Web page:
One of my favorite possessions for the last few weeks isn’t a material possession.
It isn’t something worth a lot of money or a possession treasured for its sentimental value.
It isn’t something you’d put your hands on, unless you’re a family member or a close personal friend.
It’s my left arm.
It’s surprising how we take things for granted, even body parts, until we don’t have them or can’t use them any more.
Last year, my left shoulder started to hurt. It didn’t seem particularly worrisome; the right shoulder and both knees had hurt in the past and gotten better. I figured the same thing would happen again.
It didn’t. It got to the point that I couldn’t lift my arm without it hurting. Sometimes, for no better reason than a slight, seemingly harmless movement while driving or riding in a car, the pain would strike with such intensity that the resulting shriek made fellow passengers wonder if I was having a stroke.
An MRI identified the problem as torn cartilage.
The doctor said it was common for old shoulder injuries to catch up with us. I may have hurt the shoulder playing football or baseball or skiing in my teens. Now it was collecting on an overdue debt.
A steroid injection didn’t help. Physical therapy didn’t help. The only option left: surgery.
In that I was lucky. The doctor and nurses at St. Luke’s Sports Medicine couldn’t have taken better care of me. The surgery went well; the prognosis was positive. All I had to do was wear a sling for a week, followed by physical therapy.
The worst part wasn’t the surgery. It wasn’t the anesthetic. It wasn’t even the pain. There was so little pain from the operation that the high-powered pills the doctor prescribed weren’t necessary.
The worst part, hands down: the sling. The seemingly simple act of wearing it literally kept me up nights.
We tend to think of slings as simple pieces of cloth that tie around the neck and are wide enough at the bottom to support an injured arm, which rests comfortably against the chest. The sort of sling seen in old movies.
The sling prescribed for my surgery had almost nothing in common with the old-fashioned variety. It was more of a combination sling and brace. The brace is secured with a strap around the waist and rests against the hip. The arm rests on the brace and sticks straight out at a 90-degree angle from the elbow.
Picture sleeping on your back with one of your arms sticking straight up all night. You can’t sleep in bed; you have to sleep sitting in a recliner.
If you’re a back sleeper, this might be at least marginally comfortable, arm pointing straight up notwithstanding. A side sleeper, I can’t sleep more than a few minutes on my back.
This meant that for a week I probably averaged two or three hours sleep a night. Just scooching onto the recliner and trying to get the pillow and blankets situated with one arm all but useless was a practically a gymnastics feat. It was a good thing my wife was two floors away, unable to hear the grunts, groans and increasingly colorful language.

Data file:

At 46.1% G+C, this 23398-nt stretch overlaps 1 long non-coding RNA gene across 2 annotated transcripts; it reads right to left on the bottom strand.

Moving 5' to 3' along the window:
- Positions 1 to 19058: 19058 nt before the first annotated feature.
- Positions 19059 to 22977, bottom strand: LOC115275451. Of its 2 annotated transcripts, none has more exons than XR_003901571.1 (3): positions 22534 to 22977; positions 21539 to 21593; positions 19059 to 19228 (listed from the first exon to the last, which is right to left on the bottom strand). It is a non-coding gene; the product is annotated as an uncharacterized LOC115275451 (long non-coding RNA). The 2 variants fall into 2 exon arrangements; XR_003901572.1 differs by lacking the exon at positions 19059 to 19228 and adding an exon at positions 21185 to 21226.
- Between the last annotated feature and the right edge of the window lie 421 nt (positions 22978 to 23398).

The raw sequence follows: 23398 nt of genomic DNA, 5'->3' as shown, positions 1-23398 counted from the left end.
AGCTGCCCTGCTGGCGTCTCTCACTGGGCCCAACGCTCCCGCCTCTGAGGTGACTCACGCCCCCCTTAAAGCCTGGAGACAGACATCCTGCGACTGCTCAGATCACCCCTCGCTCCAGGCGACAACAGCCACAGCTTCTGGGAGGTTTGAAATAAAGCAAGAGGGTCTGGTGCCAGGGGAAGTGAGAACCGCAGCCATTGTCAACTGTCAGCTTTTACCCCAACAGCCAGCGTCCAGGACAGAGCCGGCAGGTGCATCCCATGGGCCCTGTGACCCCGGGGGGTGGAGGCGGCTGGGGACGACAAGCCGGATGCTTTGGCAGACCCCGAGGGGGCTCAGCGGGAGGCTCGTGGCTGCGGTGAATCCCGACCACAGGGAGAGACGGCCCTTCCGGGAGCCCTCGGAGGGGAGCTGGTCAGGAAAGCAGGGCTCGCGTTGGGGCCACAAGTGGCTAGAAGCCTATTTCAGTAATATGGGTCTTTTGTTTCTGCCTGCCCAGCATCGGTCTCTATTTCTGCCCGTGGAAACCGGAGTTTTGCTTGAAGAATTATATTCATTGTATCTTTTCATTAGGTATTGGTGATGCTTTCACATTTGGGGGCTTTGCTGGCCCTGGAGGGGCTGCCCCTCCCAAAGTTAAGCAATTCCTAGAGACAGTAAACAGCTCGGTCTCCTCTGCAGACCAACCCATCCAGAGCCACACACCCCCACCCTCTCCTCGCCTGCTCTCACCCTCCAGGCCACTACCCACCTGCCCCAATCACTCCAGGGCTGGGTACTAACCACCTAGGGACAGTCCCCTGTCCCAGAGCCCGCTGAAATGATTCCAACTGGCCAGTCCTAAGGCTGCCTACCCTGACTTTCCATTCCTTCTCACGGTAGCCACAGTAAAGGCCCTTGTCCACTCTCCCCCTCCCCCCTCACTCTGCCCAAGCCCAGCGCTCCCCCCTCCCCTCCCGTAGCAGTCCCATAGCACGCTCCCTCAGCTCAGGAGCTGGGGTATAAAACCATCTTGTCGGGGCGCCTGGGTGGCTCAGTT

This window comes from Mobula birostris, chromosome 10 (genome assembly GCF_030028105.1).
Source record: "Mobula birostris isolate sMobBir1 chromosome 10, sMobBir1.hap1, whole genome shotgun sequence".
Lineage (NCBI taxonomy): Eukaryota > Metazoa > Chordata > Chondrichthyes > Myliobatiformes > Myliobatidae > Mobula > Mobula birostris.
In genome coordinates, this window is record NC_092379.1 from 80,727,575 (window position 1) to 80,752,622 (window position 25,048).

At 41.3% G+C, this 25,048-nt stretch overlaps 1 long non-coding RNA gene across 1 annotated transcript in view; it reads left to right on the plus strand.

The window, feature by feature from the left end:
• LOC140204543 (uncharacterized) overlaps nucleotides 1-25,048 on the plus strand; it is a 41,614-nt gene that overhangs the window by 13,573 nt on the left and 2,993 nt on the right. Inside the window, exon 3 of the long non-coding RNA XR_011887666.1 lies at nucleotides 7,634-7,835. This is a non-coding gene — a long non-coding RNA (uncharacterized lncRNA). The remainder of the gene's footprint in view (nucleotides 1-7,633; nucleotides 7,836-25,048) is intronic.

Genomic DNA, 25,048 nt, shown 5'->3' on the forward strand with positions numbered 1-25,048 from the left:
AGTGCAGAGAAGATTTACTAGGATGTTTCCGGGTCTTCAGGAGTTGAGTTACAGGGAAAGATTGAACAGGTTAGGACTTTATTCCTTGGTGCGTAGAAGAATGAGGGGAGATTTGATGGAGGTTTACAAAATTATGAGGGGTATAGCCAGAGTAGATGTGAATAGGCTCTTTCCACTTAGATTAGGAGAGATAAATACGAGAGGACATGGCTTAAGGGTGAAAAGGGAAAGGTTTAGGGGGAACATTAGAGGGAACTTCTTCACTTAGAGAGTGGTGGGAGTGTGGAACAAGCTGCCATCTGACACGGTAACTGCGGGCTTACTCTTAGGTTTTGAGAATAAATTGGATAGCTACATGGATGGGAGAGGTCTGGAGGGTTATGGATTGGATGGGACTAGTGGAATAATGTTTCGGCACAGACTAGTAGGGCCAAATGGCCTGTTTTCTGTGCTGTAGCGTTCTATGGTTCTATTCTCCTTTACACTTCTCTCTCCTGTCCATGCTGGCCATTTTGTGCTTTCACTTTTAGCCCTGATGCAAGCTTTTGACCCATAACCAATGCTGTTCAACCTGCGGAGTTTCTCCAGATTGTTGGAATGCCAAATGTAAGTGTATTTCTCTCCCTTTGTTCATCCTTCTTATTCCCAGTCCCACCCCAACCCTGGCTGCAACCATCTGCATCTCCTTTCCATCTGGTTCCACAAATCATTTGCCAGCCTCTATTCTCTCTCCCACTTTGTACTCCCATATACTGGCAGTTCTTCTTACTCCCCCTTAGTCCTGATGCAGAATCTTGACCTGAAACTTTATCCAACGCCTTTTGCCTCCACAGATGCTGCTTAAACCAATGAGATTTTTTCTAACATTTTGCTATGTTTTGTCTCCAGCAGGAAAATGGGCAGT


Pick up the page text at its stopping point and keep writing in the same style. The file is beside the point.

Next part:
Dressing oneself with an arm in a sling can be equally challenging. How, for example, do you put socks on with one hand?
Answer: With difficulty, accompanied by inordinate grumbling.
How do you wash your hands with one arm in a sling?
Answer: Same as above.
The sling can be removed for showering and dressing, but how do you get dressed when you can barely move one of your arms?
Answer: Same as above, with help from spouse.
It was a happy day when the physician’s assistant cleared me to “wean” myself off of the sling as she put it. The weaning lasted as long as it took to get to the car, take off the sling and drive over it.
Just kidding. I didn’t really drive over it, tempting as it was.
It was wonderful to get my arm back. Certain movements were forbidden, however, such as twisting a lid off of a jar. I dealt with a particularly stubborn lid by taking it to my workshop, putting it in a vise and twisting it off one-handed. It was the most use I’ve gotten out of that vise in months.
None of this is meant to be taken as whining. I’m lucky, actually, only having to be in the sling for a week. If the shoulder tear had been in the rotator cuff rather than the cartilage, it would have been six weeks.
And look at all the people who lose the use of an arm permanently. Compared with that, shoulder surgery is nothing.
With the sling no longer needed, the question was what to do with it. My first thought was a bonfire.
It was kind of expensive, though, and who knows when it might be needed again? Prudence dictated hanging on to it; I just don’t want to see it or think about it.
It’s resting comfortably now.
In the attic.
Tim Woodward’s column appears every other Sunday in The Idaho Press and is posted on woodwardblogcom the following Mondays. Contact him at firstname.lastname@example.org.